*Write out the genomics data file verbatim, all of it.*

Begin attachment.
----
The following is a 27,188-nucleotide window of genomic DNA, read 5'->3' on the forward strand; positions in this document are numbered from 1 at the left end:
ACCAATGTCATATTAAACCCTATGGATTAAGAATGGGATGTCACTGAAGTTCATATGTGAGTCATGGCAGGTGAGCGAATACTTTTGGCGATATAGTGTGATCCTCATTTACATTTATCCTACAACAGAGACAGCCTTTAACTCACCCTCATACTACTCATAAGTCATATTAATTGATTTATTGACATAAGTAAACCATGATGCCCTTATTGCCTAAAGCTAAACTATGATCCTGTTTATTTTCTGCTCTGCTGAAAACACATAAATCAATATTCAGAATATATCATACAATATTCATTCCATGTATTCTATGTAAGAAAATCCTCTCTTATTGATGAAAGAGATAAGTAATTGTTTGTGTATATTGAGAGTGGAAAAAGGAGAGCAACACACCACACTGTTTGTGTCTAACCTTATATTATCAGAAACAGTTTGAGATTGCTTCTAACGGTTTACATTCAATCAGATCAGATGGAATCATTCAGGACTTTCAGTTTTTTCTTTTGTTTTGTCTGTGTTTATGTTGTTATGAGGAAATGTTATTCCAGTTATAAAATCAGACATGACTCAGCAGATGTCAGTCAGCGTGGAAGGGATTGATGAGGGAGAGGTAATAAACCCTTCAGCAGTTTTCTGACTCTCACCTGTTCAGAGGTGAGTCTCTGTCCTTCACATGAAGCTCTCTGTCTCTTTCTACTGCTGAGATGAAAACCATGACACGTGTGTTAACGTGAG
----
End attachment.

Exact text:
The following is a 27,188-nucleotide window of genomic DNA, read 5'->3' on the forward strand; positions in this document are numbered from 1 at the left end:
ACCAATGTCATATTAAACCCTATGGATTAAGAATGGGATGTCACTGAAGTTCATATGTGAGTCATGGCAGGTGAGCGAATACTTTTGGCGATATAGTGTGATCCTCATTTACATTTATCCTACAACAGAGACAGCCTTTAACTCACCCTCATACTACTCATAAGTCATATTAATTGATTTATTGACATAAGTAAACCATGATGCCCTTATTGCCTAAAGCTAAACTATGATCCTGTTTATTTTCTGCTCTGCTGAAAACACATAAATCAATATTCAGAATATATCATACAATATTCATTCCATGTATTCTATGTAAGAAAATCCTCTCTTATTGATGAAAGAGATAAGTAATTGTTTGTGTATATTGAGAGTGGAAAAAGGAGAGCAACACACCACACTGTTTGTGTCTAACCTTATATTATCAGAAACAGTTTGAGATTGCTTCTAACGGTTTACATTCAATCAGATCAGATGGAATCATTCAGGACTTTCAGTTTTTTCTTTTGTTTTGTCTGTGTTTATGTTGTTATGAGGAAATGTTATTCCAGTTATAAAATCAGACATGACTCAGCAGATGTCAGTCAGCGTGGAAGGGATTGATGAGGGAGAGGTAATAAACCCTTCAGCAGTTTTCTGACTCTCACCTGTTCAGAGGTGAGTCTCTGTCCTTCACATGAAGCTCTCTGTCTCTTTCTACTGCTGAGATGAAAACCATGACACGTGTGTTAACGTGAG